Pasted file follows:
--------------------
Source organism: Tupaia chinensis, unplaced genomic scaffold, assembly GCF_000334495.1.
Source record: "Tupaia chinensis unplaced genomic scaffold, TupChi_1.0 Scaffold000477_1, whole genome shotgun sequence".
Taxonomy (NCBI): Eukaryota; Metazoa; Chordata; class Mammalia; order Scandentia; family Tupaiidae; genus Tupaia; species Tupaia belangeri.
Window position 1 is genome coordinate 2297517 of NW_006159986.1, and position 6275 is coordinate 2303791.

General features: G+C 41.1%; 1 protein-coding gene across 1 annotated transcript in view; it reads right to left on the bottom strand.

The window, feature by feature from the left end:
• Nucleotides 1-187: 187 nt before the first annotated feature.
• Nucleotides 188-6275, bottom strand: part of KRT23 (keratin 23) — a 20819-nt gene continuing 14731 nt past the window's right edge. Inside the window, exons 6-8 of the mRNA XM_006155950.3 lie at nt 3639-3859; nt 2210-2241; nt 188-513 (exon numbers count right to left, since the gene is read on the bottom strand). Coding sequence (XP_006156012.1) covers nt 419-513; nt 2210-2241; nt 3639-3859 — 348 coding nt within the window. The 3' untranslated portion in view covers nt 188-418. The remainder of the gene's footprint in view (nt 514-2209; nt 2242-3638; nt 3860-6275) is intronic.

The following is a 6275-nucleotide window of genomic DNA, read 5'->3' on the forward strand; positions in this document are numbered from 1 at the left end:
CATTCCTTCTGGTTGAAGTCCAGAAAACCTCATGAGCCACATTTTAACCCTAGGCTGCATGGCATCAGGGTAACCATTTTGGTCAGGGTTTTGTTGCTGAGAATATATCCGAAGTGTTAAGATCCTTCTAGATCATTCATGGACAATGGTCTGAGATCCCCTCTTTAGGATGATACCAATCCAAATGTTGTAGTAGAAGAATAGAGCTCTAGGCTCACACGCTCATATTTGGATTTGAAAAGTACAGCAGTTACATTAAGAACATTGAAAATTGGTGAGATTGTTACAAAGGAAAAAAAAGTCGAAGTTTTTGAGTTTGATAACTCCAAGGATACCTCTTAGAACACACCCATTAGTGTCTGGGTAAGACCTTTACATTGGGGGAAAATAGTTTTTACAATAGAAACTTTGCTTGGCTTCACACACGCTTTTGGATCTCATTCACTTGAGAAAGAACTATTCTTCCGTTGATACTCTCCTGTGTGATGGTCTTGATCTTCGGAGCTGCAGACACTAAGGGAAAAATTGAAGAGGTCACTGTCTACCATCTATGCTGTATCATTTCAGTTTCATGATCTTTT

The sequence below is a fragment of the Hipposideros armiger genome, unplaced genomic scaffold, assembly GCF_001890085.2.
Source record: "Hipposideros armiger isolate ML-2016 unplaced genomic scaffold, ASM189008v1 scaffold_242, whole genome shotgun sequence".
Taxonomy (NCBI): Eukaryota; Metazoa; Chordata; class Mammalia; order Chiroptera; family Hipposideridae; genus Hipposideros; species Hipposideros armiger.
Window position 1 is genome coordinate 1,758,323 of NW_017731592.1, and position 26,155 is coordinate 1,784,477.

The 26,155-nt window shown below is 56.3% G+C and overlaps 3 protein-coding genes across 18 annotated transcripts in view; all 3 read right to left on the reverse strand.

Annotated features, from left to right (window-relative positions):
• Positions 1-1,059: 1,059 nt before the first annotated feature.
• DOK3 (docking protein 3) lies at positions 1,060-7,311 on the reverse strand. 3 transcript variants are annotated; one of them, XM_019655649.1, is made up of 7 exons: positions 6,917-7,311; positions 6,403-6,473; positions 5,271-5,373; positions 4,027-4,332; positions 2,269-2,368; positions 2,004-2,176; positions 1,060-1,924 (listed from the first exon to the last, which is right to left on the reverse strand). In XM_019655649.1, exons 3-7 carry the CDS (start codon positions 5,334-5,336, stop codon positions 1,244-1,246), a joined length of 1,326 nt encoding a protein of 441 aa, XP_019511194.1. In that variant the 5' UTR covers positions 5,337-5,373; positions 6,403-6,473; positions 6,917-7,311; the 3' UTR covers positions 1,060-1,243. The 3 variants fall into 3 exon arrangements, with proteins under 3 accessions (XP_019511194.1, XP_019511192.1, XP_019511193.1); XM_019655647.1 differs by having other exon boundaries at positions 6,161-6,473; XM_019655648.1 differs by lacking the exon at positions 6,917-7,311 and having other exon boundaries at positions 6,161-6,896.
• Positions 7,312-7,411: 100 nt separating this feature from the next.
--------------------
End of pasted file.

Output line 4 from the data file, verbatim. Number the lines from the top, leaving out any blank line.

Window position 1 is genome coordinate 2297517 of NW_006159986.1, and position 6275 is coordinate 2303791.